Thursday, May 8, 2008

Short Takes ...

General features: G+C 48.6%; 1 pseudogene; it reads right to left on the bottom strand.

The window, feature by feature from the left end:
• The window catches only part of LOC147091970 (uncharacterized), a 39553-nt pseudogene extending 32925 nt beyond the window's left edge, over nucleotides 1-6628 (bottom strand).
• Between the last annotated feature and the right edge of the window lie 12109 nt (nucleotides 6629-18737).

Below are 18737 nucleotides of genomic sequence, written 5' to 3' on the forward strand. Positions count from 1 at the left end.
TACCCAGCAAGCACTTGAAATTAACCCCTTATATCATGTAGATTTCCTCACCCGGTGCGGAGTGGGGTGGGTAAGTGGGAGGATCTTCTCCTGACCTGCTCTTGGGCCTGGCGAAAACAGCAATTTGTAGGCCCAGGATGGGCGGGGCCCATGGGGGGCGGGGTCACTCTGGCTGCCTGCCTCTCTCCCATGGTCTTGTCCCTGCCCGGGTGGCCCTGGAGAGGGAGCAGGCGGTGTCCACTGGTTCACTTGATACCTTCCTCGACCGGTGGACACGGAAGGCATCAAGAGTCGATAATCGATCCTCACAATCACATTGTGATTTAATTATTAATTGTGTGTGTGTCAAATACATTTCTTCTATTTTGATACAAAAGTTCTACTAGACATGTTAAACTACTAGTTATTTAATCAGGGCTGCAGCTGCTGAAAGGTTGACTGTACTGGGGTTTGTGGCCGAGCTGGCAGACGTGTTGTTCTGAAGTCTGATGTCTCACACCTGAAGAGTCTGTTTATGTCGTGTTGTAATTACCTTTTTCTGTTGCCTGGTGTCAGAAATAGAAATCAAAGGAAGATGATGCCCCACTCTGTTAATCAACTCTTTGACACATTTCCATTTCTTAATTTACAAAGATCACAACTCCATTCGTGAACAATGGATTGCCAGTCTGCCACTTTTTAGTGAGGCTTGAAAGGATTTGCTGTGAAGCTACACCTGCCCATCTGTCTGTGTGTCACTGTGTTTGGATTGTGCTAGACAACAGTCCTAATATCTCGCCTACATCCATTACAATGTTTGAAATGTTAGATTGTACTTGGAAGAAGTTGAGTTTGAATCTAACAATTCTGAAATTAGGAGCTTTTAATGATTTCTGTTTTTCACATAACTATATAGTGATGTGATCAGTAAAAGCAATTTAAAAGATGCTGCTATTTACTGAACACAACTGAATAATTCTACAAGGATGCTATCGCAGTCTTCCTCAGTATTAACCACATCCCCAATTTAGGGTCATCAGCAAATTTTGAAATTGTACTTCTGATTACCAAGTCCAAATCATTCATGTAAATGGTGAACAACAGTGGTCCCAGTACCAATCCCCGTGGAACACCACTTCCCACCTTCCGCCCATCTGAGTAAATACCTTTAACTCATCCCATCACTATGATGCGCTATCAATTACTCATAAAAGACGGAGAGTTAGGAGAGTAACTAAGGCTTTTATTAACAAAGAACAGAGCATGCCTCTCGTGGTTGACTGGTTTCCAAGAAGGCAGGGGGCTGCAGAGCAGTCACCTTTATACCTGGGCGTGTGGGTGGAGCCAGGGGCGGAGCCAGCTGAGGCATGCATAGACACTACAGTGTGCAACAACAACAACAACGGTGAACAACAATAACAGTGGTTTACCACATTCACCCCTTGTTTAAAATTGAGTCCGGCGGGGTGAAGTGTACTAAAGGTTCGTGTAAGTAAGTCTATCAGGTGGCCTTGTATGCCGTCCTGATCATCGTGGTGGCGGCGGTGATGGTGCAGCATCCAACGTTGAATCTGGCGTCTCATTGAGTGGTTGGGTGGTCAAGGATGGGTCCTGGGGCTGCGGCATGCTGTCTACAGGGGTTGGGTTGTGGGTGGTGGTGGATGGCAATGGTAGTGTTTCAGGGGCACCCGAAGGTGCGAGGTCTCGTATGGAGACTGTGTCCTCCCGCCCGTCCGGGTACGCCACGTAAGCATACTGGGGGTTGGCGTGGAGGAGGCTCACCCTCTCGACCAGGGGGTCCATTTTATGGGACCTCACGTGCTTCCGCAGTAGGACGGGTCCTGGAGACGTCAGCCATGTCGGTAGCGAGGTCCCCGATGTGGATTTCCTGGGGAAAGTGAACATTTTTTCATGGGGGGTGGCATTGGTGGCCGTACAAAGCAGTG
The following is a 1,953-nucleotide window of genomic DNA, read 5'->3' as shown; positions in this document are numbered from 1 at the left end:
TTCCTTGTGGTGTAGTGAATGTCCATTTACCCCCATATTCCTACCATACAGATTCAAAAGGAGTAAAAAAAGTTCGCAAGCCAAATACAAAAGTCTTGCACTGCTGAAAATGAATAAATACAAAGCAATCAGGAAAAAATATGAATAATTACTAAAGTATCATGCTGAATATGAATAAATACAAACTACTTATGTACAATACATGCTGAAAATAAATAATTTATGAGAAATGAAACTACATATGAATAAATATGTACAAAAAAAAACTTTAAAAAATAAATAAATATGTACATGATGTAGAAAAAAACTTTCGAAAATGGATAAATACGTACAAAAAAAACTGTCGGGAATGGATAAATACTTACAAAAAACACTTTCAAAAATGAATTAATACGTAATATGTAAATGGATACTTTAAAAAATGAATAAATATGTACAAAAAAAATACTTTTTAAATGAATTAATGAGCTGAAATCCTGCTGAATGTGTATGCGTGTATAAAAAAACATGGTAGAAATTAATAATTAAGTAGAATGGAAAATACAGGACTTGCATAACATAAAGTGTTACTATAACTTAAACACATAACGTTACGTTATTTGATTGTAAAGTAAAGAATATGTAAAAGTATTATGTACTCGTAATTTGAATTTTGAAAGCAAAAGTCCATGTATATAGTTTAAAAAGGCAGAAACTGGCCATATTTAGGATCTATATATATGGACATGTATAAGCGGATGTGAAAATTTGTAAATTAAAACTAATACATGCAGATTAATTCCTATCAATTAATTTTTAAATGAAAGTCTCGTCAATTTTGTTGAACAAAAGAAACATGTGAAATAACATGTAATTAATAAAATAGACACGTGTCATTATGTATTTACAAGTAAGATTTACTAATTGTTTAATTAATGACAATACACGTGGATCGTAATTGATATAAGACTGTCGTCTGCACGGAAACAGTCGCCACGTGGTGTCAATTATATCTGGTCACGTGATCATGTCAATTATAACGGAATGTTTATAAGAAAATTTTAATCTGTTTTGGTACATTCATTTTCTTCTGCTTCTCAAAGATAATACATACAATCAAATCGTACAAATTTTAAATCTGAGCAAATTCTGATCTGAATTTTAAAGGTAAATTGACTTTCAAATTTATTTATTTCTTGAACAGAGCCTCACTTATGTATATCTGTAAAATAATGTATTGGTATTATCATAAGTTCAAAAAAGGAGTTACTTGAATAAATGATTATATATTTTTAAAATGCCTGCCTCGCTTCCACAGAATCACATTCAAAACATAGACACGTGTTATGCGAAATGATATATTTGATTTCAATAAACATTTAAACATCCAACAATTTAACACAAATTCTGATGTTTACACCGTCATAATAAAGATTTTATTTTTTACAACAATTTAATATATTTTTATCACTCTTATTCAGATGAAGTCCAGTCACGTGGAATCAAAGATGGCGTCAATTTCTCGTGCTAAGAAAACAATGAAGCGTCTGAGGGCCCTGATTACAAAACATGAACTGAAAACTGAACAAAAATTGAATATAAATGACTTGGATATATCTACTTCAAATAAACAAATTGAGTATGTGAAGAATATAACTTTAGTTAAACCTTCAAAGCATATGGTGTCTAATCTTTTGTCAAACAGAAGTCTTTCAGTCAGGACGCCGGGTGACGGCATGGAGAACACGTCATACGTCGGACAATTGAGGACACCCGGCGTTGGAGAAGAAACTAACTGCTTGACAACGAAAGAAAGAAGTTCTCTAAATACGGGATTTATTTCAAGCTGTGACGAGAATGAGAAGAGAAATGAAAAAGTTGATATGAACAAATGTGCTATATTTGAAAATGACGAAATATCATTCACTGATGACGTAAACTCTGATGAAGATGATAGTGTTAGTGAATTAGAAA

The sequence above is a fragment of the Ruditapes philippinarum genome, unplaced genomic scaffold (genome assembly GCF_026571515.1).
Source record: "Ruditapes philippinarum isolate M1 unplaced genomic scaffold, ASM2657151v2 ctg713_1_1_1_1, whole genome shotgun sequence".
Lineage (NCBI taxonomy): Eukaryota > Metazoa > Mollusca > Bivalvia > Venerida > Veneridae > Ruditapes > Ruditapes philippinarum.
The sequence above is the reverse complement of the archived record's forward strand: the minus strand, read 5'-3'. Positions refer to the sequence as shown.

TU shortchanges ... I will always have a soft spot for my former employer, The Times Union. It's rightly been the number one newspaper in the Capital District for some time and it's delivered -- literally and figuratively. But I am troubled by the recent very obvious cutbacks. Television listings and news have been greatly diminished. So has the stock market coverage. Columns such as Bill Dowd's take on beers and spirits -- the type of thing that has traditionally put the TU ahead of its competitors and among the best mid-sized papers in the nation -- has been discontinued. I know newspapers, including the local papers, are losing readers and losing money but with the TU changes, it's starting to hit home. And it's sad. ... With that said ... Today's Times Union editorial about the legitimacy of the Democrats' superdelegate system was right on. I am sick to death of the commentators who criticize the Clinton campaign for embracing that as an end game. Superdelegates have been part of the Democratic nominating process for 20 years. Suddenly, because they're all enthralled with her opponent, they are suggesting the Clintons are breaking the rules. Superdelegates voting the way THEY want to vote is part of the rules. In the long run, it may not matter but, as the TU editorial page pointed out, right now, it's perfectly legitimate. Take that, Tim Russert! ... Reluctant kudos ... I agree with the Daily Gazette's Carl Strock on almost nothing. In fact, as a city councilman, he was the only journalist whose calls I would not return. But his column of last weekend discussing Rev. Art Hudak's efforts to get his life back in order. Art hit bottom last year but, with the help of the Schenectady City Mission, it sounds like he's turning a corner and helping others while he helps himself. I've known Art for a few years -- like me, he's past president of the Paige Elementary PTO and he headed up the Woodlawn Neighborhood Association. And, of course, he led the Woodlawn Reformed Church for many years before alcohol changed his life. But, according to Strock, he's working hard to redeem himself and I wish him all the best. And I thank Strock for sharing that good news with us.

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